April 22, 2024


Unlimited Technology

Climate tech funding news: BattGenie works its magic; lithium refining startup gets Gates’ support

BattGenie team, from left to right: Manan Pathak, Chintan Pathak and Venkat Subramanian. (BattGenie Photos)

Here’s the latest funding news for climate tech startups across the Pacific Northwest.


The news: BattGenie — a startup on the short list for best names because, let’s face it, batteries are kind of magical — was chosen for an accelerator that provides $250,000 in non-dilutive funding.

The gist: BattGenie is a University of Washington spinoff that has developed software to goose the performance of lithium batteries that power electrical vehicles, consumer devices and other electronics. The software helps optimize fast recharging while extending the life of batteries.

The backers: The accelerator is a partnership between energy giant Shell Global and the National Renewable Energy Laboratory (NREL) and goes by the much less fabulous name Shell GameChanger Accelerator Powered by NREL (GCxN). In addition to the cash, the accelerator provides access to research and development resources at NREL, a U.S. Department of Energy (DOE) facility based in Colorado.

The history: The company got its start with a grant in 2013, and incorporated in 2017. The technology came out of the lab of Chief Technology Officer Venkat Subramanian, a chemical engineering professor now located at the University of Texas.

Its other two co-founders, CEO Manan Pathak and Chief Product Officer Chintan Pathak, both earned their doctoral degrees from the UW. The company has employees in Seattle and Austin.

The revenue: The startup says it has large corporate customers in the U.S., Europe and Southeast Asia in the fields of electric vehicles, consumer electronics, and battery manufacturers.

The take: As the world weans itself off fossil fuels, batteries will become ever more essential players, powering vehicles, marine vessels and planes; plugging into the electrical grid and elsewhere.

“The accelerator’s funding will allow us to validate our technology at a full battery pack-level (400V system that powers a car), which is critical for automotive applications,” said Pathak via email. “The resources required for such testing can only be found at an original equipment manufacturer’s facility or at national labs.”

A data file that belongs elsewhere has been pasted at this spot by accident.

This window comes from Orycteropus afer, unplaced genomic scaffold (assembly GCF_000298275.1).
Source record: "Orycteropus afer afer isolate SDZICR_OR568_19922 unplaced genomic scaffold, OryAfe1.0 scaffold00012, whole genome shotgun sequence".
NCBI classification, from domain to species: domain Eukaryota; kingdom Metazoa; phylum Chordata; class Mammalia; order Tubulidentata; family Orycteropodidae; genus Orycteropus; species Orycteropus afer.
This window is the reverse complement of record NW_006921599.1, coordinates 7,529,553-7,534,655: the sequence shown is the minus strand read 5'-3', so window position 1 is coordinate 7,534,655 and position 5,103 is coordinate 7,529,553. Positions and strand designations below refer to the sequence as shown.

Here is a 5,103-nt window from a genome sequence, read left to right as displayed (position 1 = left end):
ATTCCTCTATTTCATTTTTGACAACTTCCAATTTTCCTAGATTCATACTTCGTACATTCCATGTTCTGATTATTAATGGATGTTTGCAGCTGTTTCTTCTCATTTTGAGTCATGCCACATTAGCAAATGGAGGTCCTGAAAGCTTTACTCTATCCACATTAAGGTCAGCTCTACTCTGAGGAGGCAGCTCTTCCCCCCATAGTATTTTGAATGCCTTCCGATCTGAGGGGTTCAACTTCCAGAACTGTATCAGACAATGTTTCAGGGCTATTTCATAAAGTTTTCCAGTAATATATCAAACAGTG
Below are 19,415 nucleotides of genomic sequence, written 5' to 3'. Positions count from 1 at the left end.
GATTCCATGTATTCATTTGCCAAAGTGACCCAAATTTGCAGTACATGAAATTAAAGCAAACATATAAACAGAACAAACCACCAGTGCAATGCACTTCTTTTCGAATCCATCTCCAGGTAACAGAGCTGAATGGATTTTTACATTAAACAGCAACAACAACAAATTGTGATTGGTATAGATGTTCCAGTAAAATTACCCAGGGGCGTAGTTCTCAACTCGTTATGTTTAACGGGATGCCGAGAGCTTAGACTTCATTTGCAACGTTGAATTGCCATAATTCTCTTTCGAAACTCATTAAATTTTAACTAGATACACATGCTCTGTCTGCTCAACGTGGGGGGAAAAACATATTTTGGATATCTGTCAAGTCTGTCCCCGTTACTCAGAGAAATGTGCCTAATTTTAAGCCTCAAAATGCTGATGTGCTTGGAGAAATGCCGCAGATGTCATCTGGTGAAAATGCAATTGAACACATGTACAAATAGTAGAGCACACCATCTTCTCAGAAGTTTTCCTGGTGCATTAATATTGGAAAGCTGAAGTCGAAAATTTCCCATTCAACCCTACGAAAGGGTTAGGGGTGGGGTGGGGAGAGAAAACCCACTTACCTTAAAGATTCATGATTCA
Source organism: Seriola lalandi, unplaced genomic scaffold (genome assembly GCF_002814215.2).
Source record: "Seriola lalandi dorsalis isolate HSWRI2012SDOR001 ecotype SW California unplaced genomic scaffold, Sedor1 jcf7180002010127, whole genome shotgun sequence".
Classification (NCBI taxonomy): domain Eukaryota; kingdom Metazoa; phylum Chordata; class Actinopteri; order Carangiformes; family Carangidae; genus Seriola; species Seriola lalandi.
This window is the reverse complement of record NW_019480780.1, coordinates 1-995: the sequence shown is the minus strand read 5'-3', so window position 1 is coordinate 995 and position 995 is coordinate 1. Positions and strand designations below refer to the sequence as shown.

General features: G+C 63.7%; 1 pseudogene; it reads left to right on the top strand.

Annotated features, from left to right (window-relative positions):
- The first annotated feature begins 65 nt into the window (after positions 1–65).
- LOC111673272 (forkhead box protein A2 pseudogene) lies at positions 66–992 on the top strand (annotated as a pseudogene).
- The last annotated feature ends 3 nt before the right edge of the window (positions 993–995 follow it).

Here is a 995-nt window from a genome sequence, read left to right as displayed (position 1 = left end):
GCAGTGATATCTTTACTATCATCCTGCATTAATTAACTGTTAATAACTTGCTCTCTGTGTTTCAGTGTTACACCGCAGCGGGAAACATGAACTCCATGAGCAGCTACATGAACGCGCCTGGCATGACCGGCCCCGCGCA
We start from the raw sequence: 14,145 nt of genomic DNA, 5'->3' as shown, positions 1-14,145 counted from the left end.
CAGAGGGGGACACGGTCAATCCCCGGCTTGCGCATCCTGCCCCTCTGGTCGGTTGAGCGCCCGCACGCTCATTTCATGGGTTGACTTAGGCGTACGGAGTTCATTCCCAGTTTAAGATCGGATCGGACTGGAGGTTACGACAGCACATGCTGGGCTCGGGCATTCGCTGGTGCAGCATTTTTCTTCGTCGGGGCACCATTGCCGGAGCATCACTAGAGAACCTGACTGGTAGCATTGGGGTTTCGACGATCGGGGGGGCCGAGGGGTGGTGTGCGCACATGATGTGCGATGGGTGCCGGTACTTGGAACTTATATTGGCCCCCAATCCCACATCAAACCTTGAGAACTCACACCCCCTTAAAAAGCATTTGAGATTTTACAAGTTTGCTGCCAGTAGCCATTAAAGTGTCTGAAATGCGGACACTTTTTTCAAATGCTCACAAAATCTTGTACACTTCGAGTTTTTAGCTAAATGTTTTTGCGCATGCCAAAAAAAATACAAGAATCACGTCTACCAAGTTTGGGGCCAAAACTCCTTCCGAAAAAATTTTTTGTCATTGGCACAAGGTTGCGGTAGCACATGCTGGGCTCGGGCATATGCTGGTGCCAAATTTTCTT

Saad Dara, CEO and co-founder of Mangrove Lithium. (Photo via LinkedIn)

Mangrove Lithium

The news: Vancouver, B.C.-based Mangrove Lithium landed $10 million in a funding round that was led by Bill Gates’ Breakthrough Energy Ventures.

The challenge: Lithium-based batteries are the oldest, most widely used batteries. The kicker is that lithium is in limited supply, mining it causes environmental damage, and there’s a race to produce more of it in the U.S., China and elsewhere.

The tech: The Canadian company is focusing, at least initially, on a more efficient process of refining the mineral from lithium brines, which is a greener alternative to open pit mines. Brines represent 60% of global deposits, according to the startup. The new funding will help build Mangrove’s first commercial-scale plant.

The company’s lithium refining technology works on sources as well, including hard-rock, clays and recycled battery contents.

The founders: Mangrove spun out of the University of British Columbia, and all four co-founders are alumni or researchers with the university.

The investors: Breakthrough Energy Ventures is a big fan of batteries. The $2 billion investment fund has backed ESS, an Oregon company building iron-flow batteries, as well as Form Energy and fellow lithium producer Lilac Solutions. Christina Karapataki, an investor with Breakthrough Energy Ventures, is a Mangrove board member.

Existing investor BDC Capital’s Cleantech Practice also participated in the Series A round.

Other deals:

Takachar, another company coming out of University of British Columbia, recently won two big prizes: Prince William and Kate Middleton’s Earthshot Prize in the Clean Air Category, and a prize from Elon Musk’s XPrize and Musk Foundation. The total won equals $1.6 million.

The startup has developed a portable machine that can take biomass such as crop waste from fields that would otherwise be burned and convert it into biofuel and fertilizer.

— Microsoft is teaming up with Ballard Power Systems and Caterpillar for a demonstration project to test large-format hydrogen fuel cells as backup power for data centers. The project is being built at Microsoft’s Quincy site in Eastern Washington.

Ballard announced this month that it will be providing the hydrogen fuel cell power generator. Caterpillar is the lead contractor on the project that costs an estimated $33.7 million, including $5.4 million from the U.S. Department of Energy.

— General Fusion, a fusion energy company from Vancouver, B.C., landed $130 million in a Series E round.

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